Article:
A bomb-sniffing dog triggered a lockdown at the Air Force Academy's north gate Wednesday night in a false alarm that highlights ongoing heightened security at bases in the Pikes Peak region.
Detection dogs, more guards and tighter identification checks were ordered for military bases last spring as U.S. Northern Command in Colorado Springs reacted to increasing concerns of lone-wolf terror attacks inspired by the Islamic State group.
Those precautions, ordered May 8, have led to longer lines at gates and a string of false alarms that have put each of the region's five military installations on lockdown since the heightened security was put in place.
Academy spokesman Meade Warthen on Thursday said he couldn't discuss details of the latest academy incident.
The academy did say that bomb technicians from Peterson Air Force Base checked over the suspicious vehicle and found no cause for alarm. The north gate was closed for more than two hours.
The military also won't discuss what can cause bases to lock down.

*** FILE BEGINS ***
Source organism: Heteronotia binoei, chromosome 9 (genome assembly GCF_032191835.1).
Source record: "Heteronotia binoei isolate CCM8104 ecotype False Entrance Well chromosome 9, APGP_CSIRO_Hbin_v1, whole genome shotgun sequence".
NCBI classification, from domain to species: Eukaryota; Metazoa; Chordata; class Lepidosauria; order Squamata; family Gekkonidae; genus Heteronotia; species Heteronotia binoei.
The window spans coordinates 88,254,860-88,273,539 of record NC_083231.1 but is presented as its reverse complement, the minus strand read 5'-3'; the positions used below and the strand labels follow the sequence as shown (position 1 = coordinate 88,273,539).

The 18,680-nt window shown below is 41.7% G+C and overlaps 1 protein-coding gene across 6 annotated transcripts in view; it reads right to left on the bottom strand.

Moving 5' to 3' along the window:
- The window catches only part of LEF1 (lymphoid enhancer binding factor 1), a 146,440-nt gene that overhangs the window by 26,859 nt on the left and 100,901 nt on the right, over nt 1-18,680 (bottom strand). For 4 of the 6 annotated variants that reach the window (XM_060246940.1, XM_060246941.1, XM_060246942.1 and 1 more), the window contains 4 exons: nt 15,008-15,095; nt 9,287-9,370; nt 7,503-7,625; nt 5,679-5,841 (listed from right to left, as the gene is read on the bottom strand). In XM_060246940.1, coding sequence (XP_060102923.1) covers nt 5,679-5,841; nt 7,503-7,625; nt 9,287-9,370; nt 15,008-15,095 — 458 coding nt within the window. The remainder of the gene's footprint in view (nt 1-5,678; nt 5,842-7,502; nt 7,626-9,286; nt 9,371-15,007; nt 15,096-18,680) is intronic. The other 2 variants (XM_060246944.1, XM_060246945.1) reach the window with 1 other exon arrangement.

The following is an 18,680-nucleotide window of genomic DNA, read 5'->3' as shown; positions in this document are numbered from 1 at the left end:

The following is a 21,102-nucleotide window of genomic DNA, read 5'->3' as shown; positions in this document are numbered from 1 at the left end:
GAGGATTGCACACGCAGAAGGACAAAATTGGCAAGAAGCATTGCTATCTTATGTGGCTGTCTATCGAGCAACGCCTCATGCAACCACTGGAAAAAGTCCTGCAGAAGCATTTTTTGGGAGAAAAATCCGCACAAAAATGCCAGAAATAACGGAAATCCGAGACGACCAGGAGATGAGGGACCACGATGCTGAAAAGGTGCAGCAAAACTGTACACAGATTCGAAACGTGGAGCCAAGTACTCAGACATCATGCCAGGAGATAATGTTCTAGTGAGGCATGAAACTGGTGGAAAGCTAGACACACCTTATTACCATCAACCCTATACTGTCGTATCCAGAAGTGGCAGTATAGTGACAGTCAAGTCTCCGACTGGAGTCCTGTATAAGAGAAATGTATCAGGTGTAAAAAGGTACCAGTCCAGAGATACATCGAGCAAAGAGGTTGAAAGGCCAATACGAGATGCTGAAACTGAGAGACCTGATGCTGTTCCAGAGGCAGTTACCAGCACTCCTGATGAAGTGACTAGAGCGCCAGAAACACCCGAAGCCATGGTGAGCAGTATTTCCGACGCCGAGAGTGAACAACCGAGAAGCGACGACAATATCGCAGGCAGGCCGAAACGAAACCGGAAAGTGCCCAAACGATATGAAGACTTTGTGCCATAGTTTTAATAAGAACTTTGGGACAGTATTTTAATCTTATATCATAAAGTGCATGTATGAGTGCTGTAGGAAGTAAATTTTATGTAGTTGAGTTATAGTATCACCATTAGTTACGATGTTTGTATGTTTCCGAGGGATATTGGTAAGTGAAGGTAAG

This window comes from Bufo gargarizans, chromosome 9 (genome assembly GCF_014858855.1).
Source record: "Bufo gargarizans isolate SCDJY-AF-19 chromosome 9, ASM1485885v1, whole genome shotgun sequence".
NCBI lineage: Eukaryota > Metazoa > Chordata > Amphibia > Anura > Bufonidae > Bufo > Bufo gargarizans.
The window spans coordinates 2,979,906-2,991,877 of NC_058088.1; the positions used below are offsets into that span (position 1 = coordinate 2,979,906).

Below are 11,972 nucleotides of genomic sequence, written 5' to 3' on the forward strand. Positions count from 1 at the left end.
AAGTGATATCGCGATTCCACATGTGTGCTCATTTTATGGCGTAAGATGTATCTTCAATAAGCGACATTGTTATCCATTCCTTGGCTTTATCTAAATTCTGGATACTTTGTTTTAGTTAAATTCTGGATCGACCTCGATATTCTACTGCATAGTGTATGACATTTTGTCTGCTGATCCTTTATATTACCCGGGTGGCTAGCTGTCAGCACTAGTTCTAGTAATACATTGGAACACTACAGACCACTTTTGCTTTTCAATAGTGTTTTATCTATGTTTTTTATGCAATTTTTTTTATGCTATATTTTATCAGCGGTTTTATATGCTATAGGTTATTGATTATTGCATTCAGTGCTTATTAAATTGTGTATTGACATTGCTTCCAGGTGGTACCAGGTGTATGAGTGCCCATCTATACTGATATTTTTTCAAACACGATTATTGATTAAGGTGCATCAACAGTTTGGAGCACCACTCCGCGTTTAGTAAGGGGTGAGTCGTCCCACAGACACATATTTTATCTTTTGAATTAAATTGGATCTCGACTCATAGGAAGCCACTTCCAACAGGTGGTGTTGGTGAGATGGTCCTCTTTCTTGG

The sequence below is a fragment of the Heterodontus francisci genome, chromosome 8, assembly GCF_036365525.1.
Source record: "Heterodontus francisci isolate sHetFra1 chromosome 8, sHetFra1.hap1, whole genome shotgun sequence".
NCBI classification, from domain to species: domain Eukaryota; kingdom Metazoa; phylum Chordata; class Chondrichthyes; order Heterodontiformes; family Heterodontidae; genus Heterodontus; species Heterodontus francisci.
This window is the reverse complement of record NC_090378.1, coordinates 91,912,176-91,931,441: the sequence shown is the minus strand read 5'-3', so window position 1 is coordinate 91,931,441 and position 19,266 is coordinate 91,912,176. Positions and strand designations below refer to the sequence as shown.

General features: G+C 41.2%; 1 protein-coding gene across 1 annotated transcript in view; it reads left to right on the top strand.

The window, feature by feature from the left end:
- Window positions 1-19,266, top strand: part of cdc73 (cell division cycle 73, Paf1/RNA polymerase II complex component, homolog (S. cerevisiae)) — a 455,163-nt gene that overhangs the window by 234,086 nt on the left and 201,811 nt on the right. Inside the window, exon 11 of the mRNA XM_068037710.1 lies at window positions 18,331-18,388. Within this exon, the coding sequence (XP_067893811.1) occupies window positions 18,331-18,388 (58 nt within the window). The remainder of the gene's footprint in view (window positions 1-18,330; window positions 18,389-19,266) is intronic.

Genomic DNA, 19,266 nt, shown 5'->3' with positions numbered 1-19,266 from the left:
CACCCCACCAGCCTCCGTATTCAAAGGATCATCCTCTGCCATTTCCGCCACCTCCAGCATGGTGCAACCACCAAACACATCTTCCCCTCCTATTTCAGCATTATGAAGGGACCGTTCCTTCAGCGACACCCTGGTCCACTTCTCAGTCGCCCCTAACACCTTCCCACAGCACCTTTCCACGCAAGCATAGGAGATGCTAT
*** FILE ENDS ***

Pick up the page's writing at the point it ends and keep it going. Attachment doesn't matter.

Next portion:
"We can close the gate for any number of reasons," Warthen said.
The academy is the most open of the bases in the region, allowing visitors on the campus without escort from 9 a.m. to 5 p.m. seven days a week. Visitors are required to bring identification and submit to vehicle searches.
While academy visitors can see the campus, the gift shop and the famous chapel, their travel through the school is limited by several internal checkpoints and gates that bar access to more secure areas of the school.
Security concerns also led to closure of a stretch of the Santa Fe trail through the campus. El Paso County has brokered a deal with the academy to reopen that 7-mile trail segment this summer with beefed-up security.
Other bases in the Pikes Peak region keep a tighter watch on guests. At Peterson and Schriever Air Force bases and Fort Carson, visitors are required to get a pass and undergo a background check before admittance.
Visitors are generally not welcome at Cheyenne Mountain Air Force Station.